(Moneywatch) Nearly three years after the end of the Great Recession, many Americans are still struggling to survive as a rapidly shifting economy makes their skills are increasingly obsolete.
Almost half of middle-class households today live paycheck-to-paycheck, according to a recent survey by financial services firm NestWise. Some 45 percent of households earning between $50,000 and $150,000 per year spend all or more of their monthly earnings each month. Most of those households also have insufficient savings to deal with the loss of a job or other financial emergency.
More than half of respondents to the survey expressed uncertainty about the economy. A third said they were concerned about losing their job and not finding another one, while 47 percent were worried about their retirement savings.
One reason for that anxiety -- the disappearance of jobs that once allowed people without a college degree enter the middle class. A new report from the Federal Reserve of New York shows that since the 1980s, employment has become increasingly concentrated among the highest- and lowest-skilled jobs.
At the same time, company earnings are soaring, even as income for most American remains largely stagnant, according to the Economic Policy Institute, a liberal-leaning think-tank. In 2012, corporate profits increased to 25.6 percent, the highest since 1951 and much higher than the 19.9 percent share that was the norm from 1969 to 2007. What makes this an exceptional development is that previously such profits fell in periods when unemployment rose.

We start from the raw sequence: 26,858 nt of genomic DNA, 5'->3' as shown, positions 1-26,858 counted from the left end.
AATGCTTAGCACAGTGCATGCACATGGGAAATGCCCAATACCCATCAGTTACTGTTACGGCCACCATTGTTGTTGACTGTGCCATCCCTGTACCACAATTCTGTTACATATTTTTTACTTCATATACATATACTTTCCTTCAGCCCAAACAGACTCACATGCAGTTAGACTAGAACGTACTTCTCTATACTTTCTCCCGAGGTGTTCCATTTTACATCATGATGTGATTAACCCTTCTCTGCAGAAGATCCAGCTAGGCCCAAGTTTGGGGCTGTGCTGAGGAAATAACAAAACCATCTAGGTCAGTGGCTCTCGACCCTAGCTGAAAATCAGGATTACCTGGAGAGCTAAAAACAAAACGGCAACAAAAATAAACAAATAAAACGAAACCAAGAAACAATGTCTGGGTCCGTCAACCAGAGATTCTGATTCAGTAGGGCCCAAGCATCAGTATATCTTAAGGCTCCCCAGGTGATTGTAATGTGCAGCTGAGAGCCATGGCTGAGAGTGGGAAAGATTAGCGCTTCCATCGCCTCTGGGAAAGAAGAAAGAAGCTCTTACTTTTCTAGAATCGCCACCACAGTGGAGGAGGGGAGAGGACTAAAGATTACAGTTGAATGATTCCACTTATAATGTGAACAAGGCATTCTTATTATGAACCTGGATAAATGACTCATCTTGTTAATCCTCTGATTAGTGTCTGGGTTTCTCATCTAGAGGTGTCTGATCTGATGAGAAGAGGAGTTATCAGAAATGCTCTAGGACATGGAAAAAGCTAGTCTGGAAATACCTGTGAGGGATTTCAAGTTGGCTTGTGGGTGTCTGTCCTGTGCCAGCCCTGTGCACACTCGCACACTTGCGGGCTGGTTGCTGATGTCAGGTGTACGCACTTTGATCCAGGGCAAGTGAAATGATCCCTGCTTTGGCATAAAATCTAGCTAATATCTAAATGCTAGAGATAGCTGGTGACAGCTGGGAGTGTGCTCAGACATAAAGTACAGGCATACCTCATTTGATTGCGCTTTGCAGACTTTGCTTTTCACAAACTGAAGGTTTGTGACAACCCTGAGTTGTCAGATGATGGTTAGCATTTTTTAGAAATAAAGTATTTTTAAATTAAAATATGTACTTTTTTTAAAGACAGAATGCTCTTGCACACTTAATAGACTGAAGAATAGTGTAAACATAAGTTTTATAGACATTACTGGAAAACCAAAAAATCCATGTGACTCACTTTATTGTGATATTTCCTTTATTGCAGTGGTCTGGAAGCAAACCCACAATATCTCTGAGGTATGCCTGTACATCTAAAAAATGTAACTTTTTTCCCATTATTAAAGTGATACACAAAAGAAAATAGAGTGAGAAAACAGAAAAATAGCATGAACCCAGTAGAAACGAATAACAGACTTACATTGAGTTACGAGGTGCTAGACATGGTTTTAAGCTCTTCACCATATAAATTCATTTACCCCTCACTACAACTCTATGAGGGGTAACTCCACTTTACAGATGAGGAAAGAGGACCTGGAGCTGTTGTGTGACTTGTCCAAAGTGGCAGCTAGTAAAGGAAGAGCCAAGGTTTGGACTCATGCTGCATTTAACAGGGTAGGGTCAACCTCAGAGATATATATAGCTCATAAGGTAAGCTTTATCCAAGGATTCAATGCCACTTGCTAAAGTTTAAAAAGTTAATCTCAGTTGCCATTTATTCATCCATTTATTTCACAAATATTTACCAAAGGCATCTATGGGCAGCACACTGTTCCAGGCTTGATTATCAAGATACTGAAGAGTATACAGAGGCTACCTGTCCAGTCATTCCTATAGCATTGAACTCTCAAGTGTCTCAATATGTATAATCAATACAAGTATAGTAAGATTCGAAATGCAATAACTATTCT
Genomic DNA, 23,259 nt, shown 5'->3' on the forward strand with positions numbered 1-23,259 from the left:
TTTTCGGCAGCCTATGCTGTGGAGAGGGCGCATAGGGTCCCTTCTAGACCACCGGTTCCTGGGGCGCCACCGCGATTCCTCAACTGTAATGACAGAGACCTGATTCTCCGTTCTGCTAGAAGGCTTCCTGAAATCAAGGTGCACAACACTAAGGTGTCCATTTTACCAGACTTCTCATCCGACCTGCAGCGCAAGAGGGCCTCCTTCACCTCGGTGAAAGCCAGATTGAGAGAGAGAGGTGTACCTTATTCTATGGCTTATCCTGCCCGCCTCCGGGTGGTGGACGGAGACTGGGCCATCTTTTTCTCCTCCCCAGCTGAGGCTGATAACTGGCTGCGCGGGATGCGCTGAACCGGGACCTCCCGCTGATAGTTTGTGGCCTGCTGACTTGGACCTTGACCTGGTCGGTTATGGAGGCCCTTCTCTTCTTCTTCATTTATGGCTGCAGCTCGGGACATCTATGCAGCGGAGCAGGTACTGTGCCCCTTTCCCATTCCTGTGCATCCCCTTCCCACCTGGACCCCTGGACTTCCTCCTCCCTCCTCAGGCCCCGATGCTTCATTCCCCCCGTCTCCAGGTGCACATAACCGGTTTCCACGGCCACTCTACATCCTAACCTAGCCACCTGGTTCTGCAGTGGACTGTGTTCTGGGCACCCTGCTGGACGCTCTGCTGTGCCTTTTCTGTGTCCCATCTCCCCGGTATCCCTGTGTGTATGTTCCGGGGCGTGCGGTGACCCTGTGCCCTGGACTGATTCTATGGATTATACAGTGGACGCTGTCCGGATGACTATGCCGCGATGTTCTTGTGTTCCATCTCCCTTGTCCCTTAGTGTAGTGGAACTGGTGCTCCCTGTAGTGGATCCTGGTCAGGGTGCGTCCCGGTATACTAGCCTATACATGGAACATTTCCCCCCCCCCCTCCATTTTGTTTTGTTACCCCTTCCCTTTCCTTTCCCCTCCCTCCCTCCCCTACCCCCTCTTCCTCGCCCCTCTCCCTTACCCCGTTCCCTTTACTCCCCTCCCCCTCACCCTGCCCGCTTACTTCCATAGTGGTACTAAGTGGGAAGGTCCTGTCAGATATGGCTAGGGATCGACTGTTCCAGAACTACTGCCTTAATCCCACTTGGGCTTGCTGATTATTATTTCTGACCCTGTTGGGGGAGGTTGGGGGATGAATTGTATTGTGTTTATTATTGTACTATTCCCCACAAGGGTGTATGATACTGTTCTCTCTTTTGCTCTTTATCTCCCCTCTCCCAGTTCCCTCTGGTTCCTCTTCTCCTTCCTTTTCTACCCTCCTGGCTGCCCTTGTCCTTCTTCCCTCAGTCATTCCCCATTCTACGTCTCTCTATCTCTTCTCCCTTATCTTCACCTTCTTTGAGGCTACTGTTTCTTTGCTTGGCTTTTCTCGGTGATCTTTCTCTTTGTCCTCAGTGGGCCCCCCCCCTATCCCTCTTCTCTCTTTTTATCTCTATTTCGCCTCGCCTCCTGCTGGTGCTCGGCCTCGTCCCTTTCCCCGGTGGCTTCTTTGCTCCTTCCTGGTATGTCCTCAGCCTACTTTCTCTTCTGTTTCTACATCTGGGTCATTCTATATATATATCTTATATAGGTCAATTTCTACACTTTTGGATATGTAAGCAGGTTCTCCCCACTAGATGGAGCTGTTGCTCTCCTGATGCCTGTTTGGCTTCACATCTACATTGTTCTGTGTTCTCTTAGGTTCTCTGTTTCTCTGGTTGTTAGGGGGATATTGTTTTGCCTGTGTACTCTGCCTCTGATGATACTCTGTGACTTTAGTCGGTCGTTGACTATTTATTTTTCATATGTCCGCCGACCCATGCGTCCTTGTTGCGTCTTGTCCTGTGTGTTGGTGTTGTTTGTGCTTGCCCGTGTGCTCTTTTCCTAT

As economist Lawrence Mishel, the author of the report, noted:
We now have an economy built to assure high corporate profitability even when it's operating far below capacity and when most families and workers are faring poorly. This is further evidence that there is a remarkable disconnect between the fortunes of business and those best-off (high-income households) and the vast majority.
According to a Brookings Institution paper, this divergence in economic outcomes between corporations and average Americans may represent a "new normal." Under this view, the well-documented rise in income inequality over the last 30 years is unlikely to change anytime soon. By looking at federal tax returns from 1987 to 2009, the authors were able to find that the inequality has steadily increased over that period.
Such research underscores that even as the economy is "recovering" by some measures, deep shifts in the labor market and the concentration of income are undermining social and economic mobility.